United Kingdom: Consumers grow more pessimistic in July
August 22, 2017
The GfK NOP consumer confidence indicator dropped from minus 10 points in June to minus 12 points in July, compounding June’s sharp fall and matching last year’s post-referendum score. The index hence moved further into negative territory, where it has been since April of last year, highlighting that consumers are broadly pessimistic.
July’s figure reflects more pessimistic sentiment regarding the personal financial situation of consumers over the last 12 months, and the general economic situation over the last 12 months and for the year ahead. Consumers also grew slightly less willing to make major household purchases, although they were slightly more optimistic about their personal financial situation over the next year. With consumer sentiment worsening for the second consecutive month, it appears that there is more to the decline that a simple case of post-election blues. The continuing fall in real wages, which is gnawing away at households’ purchasing power, is likely a crucial factor.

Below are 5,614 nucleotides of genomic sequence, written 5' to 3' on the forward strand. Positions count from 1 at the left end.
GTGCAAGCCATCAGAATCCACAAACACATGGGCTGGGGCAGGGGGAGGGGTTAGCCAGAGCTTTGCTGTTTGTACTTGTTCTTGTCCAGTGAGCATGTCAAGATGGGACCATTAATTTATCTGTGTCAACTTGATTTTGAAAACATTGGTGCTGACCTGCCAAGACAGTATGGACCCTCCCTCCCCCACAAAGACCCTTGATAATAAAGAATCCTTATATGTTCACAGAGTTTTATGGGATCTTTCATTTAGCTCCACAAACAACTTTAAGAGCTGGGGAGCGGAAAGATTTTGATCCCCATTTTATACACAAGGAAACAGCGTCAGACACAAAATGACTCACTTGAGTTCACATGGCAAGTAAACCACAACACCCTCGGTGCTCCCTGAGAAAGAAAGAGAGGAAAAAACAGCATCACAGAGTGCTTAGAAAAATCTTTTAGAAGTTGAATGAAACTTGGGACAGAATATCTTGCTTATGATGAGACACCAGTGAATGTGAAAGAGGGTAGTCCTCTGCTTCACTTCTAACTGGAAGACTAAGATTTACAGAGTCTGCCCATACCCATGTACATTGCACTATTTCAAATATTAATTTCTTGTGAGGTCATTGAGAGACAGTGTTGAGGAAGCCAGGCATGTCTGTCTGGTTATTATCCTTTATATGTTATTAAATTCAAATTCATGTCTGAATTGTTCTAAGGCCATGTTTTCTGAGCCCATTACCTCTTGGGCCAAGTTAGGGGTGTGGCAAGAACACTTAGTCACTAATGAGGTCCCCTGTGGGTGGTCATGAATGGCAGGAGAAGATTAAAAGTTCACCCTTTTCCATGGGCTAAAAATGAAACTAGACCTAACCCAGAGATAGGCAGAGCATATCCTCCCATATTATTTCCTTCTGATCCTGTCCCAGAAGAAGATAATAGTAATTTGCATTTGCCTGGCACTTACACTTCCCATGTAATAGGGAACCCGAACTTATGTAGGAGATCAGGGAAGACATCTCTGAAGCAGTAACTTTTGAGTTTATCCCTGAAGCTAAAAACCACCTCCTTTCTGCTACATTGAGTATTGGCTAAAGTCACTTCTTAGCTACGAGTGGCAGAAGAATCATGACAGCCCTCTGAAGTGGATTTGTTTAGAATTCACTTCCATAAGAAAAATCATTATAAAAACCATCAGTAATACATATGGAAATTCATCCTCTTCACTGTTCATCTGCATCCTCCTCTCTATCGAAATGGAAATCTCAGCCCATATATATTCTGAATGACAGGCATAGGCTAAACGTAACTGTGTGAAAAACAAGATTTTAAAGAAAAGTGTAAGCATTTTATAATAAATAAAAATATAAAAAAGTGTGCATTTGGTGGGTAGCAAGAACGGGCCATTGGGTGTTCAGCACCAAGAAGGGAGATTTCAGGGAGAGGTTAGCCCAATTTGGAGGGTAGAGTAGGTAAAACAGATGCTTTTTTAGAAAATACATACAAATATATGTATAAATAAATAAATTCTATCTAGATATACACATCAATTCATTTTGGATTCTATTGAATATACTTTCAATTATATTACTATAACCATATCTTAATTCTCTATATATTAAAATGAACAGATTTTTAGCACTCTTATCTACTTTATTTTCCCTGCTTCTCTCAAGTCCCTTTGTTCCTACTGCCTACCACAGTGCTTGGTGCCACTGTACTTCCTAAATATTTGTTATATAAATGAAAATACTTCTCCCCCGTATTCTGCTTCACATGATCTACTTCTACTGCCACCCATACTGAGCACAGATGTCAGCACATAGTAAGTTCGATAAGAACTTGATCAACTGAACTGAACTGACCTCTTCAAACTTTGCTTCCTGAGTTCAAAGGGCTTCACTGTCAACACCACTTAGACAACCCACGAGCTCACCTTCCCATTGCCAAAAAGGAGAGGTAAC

Joe Staton, Head of Market Dynamics at GfK, is downbeat about prospects for the indicator going forward: “All bets must now be on a further drift downwards in confidence. Yes, employment is booming, but wages have fallen in real terms since 2008 once inflation is taken into account. And while consumers have increased borrowing to carry on spending, the household savings ratio is now at a record low. If Brexit negotiations continue to deliver more questions than answers, it’s unlikely the Overall Index Score will find any tailwinds for some time.”
Author: Oliver Reynolds, Economist